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Eric Larsen vividly remembers waking up from a good night’s sleep into a nightmare.
The renowned Boulder-based explorer was nestled up in a sleeping bag with the exterior of his tent, a fraction of an inch thick, protecting him from the rugged winds and bone-chilling cold of Antarctica. It was also the only thing separating him from a polar bear that was on the hunt for a late-night snack .
When Larsen came to CU to talk about his adventures on Thursday, Feb. 13, he was still in one piece.
About 50 students arrived at Hale Science to listen in awe to his tales of survival. Larsen, invited to speak by the CU Environmental Center, told the audience that somehow he managed to scare the hungry intruder away that night.
His stories, compiled over nearly two decades of traveling to places few people ever see, may not always be applicable to everyday life (“If you don’t shower for about six weeks, you can do pretty much everything you want with your hair”). But the Wisconsin native is most comfortable when he’s uncomfortable.
“For years, I’ve been trying to convince people that being cold is cool,” he said.
Life beyond the point where no life is possible is strenuous, and once the audience listened to his stories and viewed photography and video snippets captured at some of the most remote places on the earth, he managed to make his case.
In 2010, he was the first human to reach the “three poles” – the North Pole, Antarctica and Mount Everest – all in one year. Two years later, he attempted to bicycle to the South Pole, but fell short, and he’s been on countless other trips to some of the coldest places on earth since he took off on his first adventure in 1995.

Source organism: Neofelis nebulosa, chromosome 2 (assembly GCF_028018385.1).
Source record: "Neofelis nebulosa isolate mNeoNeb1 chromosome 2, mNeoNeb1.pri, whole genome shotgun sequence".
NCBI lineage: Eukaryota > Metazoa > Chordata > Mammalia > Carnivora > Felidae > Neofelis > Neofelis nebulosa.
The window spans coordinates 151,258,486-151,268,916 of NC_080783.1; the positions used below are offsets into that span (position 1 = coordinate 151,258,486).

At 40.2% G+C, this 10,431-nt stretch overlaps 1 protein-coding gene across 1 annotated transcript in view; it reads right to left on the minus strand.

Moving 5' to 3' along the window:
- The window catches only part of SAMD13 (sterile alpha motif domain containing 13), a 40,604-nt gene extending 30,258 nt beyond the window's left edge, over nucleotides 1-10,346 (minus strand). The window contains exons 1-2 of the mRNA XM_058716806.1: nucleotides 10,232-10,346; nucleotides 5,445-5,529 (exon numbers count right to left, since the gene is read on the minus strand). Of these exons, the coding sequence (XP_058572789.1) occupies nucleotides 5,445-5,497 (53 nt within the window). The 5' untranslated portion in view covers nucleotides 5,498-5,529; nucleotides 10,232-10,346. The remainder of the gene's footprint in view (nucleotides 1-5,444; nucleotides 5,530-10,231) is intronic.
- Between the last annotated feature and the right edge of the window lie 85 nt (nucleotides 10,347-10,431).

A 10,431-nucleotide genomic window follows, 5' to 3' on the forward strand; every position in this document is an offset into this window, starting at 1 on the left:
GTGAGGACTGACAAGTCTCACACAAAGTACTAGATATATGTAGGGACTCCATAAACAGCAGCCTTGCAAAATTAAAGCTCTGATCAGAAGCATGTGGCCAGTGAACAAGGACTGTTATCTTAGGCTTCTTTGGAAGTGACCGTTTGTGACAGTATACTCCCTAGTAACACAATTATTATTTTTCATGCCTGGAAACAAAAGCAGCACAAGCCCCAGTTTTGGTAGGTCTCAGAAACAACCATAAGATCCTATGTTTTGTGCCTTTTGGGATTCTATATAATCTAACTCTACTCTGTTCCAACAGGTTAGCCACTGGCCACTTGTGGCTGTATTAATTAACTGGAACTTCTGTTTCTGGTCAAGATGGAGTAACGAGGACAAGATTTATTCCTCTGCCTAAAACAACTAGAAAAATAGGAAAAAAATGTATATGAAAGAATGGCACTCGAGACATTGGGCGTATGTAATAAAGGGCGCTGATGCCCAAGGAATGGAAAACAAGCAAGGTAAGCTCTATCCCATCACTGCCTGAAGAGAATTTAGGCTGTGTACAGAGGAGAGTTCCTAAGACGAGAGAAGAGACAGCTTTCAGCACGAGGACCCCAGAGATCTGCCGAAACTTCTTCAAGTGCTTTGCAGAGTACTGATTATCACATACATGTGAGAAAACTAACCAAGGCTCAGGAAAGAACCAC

His expeditions are far from being simple, free-spirited outdoor romance. Things as simple as eating a granola bar are an ordeal when the food becomes rock-solidly frozen. Larsen and his fellow adventurers each devour up to 8,000 calories a day when facing gripping cold and forbidding landscapes.
Pulling a 350-pound sled will cause his body temperature to soar amidst the aches of moving forward slowly, step-by-step. At the same time, windchill of up to minus 60 degrees can cause instant frostbite and serious hypothermia as soon as he briefly stops to gasp for some air.
Still, the luxuries of the 21st century provide today’s explorers with some helpful tools on their journey, like satellite phones. The latest models can be used for more than just a desperate call for help – they can instantly share success stories with the whole world.
How? This is the very first tweet from the top of the world, Mount Everest.
Everest summit! -Sent with @DeLormeGPS Earthmate PN-60w
— Eric Larsen (@ELexplore) October 15, 2010
On Feb. 28, Larsen and his travel companion Ryan Waters head far north once again. They want to cross the more than 500 miles of Arctic ice from Ellesmere Island in Canada to the geographic North Pole in less than 49 days, breaking a world-record set in 2006.
“Life is just time between expeditions,” Larsen said.
Contact CU Independent Copy Editor Lars Gesing at firstname.lastname@example.org